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10 May 2021
On 19 March 2021 the Supreme Court of Appeal handed down a rare patent judgment in Groundprobe (Pty) Ltd v Reutech Mining (Pty) Ltd (1226/2019, 2021, ZASCA) in a case in which a patent infringement claim had been met by an attack on the validity of the patent.
The issue in this case was whether a patent relating to the mounting of a radar system on a motorised automobile vehicle was valid, given that the same radar system had previously been mounted on a trailer hitched to a vehicle. The radar system was used to monitor slope system stability in open-cast mines and warn of possible dangerous movement that could lead to collapsing mine walls. The defendant argued that the claims of the patent would be obvious to a person skilled in the art and therefore did not involve an inventive step.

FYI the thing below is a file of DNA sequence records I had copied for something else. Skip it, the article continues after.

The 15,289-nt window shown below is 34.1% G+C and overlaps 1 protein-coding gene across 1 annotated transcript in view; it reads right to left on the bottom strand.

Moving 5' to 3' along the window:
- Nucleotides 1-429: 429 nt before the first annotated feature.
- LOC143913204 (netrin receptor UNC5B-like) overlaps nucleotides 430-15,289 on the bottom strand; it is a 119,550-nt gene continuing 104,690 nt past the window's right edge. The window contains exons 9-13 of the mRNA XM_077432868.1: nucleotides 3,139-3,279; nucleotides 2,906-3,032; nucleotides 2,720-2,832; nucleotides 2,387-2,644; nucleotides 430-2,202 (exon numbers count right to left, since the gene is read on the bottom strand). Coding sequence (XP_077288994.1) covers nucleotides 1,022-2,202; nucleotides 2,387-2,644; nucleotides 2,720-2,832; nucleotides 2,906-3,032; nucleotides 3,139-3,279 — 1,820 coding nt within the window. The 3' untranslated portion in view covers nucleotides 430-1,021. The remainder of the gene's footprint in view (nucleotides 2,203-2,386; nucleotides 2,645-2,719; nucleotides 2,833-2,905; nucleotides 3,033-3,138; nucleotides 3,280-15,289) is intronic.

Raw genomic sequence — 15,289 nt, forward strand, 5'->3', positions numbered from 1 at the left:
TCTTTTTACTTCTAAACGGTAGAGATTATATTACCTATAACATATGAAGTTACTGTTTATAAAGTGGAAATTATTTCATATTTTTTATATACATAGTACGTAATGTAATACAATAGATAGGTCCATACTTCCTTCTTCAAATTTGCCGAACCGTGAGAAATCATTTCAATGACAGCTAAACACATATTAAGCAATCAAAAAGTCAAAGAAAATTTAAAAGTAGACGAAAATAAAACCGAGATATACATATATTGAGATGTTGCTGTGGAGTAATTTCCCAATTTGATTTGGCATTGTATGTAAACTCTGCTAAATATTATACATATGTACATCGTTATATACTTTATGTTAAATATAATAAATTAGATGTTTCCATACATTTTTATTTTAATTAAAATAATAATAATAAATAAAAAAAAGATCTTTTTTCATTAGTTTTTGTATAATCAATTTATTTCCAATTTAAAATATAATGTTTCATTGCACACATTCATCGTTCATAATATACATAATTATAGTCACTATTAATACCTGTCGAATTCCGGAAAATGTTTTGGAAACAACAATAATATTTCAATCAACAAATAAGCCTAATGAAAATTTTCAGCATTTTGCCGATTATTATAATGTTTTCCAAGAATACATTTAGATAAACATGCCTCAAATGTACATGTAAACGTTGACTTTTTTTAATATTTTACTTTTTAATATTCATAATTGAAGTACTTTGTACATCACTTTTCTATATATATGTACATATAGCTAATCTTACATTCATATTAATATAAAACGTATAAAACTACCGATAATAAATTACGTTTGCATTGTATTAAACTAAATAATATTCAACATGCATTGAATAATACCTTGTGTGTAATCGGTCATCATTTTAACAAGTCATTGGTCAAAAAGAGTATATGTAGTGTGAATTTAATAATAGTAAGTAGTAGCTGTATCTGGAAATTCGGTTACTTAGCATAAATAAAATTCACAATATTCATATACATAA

The court agreed with the defendant, holding that the patent did not "disclose any advance in radar technology". The court highlighted that radar systems have been mounted on motorised vehicles since World War II. The judge stated as follows:
There can thus be no doubt that the only conceivable candidate for the "inventive concept" is the idea of mounting a radar used for monitoring slopes on a motorised automobile vehicle. I do not think that this can be said to constitute a step forward upon the state of the art and least of all a step that is inventive. Nothing therefore remains of the patent.
For further information on this topic please contact Patrick O'Brien at Spoor & Fisher by telephone (+27 12 676 1111) or email (email@example.com). The Spoor & Fisher website can be accessed at www.spoor.com.
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